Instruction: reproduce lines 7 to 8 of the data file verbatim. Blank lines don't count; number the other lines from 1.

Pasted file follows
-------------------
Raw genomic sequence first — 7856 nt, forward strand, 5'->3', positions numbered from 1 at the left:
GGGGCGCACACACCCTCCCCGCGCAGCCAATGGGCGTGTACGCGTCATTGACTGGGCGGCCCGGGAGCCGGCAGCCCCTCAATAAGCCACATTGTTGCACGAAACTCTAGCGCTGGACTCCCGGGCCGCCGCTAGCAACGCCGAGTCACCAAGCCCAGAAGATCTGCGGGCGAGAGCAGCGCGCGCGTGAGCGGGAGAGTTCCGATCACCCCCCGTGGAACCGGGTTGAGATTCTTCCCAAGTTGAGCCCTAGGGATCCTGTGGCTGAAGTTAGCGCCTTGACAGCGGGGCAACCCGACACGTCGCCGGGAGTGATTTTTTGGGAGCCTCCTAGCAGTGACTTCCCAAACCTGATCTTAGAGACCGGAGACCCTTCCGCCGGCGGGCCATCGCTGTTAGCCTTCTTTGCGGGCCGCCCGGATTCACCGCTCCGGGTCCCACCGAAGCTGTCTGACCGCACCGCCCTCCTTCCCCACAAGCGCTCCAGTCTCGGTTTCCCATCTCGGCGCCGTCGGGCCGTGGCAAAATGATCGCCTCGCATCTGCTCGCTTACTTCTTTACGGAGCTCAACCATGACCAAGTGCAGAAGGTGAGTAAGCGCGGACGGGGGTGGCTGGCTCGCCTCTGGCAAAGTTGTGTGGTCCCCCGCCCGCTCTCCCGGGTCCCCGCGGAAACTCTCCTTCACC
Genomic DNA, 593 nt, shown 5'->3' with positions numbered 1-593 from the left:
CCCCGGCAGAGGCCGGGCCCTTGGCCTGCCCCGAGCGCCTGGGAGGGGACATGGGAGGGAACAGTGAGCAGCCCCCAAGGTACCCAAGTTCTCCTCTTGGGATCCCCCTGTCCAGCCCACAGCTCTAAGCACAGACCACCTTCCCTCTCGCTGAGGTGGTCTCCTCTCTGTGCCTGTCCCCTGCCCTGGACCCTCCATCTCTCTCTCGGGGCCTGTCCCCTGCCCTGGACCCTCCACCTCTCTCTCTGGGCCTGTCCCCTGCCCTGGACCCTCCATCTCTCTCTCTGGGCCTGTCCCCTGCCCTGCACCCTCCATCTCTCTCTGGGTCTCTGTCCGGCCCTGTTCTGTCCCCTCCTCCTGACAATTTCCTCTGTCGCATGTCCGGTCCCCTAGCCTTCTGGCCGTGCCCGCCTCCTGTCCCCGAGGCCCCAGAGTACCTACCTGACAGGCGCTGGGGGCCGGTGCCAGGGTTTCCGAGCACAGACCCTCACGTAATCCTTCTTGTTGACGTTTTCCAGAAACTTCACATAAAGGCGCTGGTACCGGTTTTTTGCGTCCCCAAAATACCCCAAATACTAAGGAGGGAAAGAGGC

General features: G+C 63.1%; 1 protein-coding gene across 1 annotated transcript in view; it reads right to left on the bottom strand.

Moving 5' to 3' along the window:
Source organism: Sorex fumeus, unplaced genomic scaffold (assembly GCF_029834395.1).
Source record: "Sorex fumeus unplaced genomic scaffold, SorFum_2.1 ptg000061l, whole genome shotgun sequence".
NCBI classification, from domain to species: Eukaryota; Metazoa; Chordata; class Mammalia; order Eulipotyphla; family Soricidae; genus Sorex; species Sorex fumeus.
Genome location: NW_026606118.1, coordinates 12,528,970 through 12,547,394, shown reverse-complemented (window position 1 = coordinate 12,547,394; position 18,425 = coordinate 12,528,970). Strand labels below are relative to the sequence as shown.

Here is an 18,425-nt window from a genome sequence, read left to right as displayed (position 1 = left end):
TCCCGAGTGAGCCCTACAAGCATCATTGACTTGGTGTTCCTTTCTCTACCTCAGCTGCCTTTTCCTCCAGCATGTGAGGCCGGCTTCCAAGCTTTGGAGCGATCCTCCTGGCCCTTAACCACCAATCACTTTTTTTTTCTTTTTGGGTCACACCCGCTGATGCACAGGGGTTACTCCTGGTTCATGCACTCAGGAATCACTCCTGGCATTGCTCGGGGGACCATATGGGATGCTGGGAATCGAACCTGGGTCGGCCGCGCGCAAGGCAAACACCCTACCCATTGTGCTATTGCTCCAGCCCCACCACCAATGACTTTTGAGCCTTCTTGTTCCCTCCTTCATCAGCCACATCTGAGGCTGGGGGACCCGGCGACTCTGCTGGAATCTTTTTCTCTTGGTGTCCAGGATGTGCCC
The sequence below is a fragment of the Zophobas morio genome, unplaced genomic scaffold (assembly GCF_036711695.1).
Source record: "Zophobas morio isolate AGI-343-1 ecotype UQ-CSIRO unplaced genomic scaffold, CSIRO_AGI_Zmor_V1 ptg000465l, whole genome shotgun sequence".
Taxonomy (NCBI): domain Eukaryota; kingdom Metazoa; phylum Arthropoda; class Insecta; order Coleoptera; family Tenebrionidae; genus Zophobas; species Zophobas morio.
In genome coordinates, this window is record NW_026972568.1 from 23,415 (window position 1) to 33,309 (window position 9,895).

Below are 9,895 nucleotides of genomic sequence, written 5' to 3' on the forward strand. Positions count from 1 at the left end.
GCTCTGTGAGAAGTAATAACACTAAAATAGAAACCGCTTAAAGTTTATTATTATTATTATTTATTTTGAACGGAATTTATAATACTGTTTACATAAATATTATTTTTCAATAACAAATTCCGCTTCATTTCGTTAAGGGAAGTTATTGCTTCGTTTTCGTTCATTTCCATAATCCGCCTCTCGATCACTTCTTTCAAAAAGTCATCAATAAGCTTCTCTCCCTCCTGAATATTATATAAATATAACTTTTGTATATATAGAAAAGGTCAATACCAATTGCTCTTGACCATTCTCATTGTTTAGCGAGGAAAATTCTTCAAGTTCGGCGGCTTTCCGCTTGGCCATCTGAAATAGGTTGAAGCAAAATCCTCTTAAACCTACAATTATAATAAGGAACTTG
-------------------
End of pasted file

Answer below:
Source organism: Sorex fumeus, unplaced genomic scaffold (assembly GCF_029834395.1).
Source record: "Sorex fumeus unplaced genomic scaffold, SorFum_2.1 ptg000061l, whole genome shotgun sequence".